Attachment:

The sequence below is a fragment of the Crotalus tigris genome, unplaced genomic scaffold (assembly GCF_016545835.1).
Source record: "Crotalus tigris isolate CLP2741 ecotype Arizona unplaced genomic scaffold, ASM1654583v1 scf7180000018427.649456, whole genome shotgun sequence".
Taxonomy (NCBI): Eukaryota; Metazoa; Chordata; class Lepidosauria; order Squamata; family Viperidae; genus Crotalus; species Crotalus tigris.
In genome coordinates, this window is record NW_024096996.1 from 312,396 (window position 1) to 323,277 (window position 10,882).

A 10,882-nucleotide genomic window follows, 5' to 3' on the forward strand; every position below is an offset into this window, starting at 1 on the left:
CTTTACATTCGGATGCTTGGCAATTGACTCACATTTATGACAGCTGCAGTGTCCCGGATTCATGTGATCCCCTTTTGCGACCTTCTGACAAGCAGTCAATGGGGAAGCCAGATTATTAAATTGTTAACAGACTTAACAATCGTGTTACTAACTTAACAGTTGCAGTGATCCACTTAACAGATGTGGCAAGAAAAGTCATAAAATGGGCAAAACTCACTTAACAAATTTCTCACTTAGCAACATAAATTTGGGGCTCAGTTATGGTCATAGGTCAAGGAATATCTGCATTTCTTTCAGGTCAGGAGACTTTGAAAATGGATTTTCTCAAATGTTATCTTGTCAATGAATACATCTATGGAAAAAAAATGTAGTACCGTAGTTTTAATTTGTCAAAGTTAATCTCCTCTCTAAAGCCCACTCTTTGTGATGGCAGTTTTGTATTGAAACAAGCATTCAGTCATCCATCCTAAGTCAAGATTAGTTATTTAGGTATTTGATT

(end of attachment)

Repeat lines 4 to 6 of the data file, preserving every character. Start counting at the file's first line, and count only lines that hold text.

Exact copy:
In genome coordinates, this window is record NW_024096996.1 from 312,396 (window position 1) to 323,277 (window position 10,882).

A 10,882-nucleotide genomic window follows, 5' to 3' on the forward strand; every position below is an offset into this window, starting at 1 on the left:
CTTTACATTCGGATGCTTGGCAATTGACTCACATTTATGACAGCTGCAGTGTCCCGGATTCATGTGATCCCCTTTTGCGACCTTCTGACAAGCAGTCAATGGGGAAGCCAGATTATTAAATTGTTAACAGACTTAACAATCGTGTTACTAACTTAACAGTTGCAGTGATCCACTTAACAGATGTGGCAAGAAAAGTCATAAAATGGGCAAAACTCACTTAACAAATTTCTCACTTAGCAACATAAATTTGGGGCTCAGTTATGGTCATAGGTCAAGGAATATCTGCATTTCTTTCAGGTCAGGAGACTTTGAAAATGGATTTTCTCAAATGTTATCTTGTCAATGAATACATCTATGGAAAAAAAATGTAGTACCGTAGTTTTAATTTGTCAAAGTTAATCTCCTCTCTAAAGCCCACTCTTTGTGATGGCAGTTTTGTATTGAAACAAGCATTCAGTCATCCATCCTAAGTCAAGATTAGTTATTTAGGTATTTGATT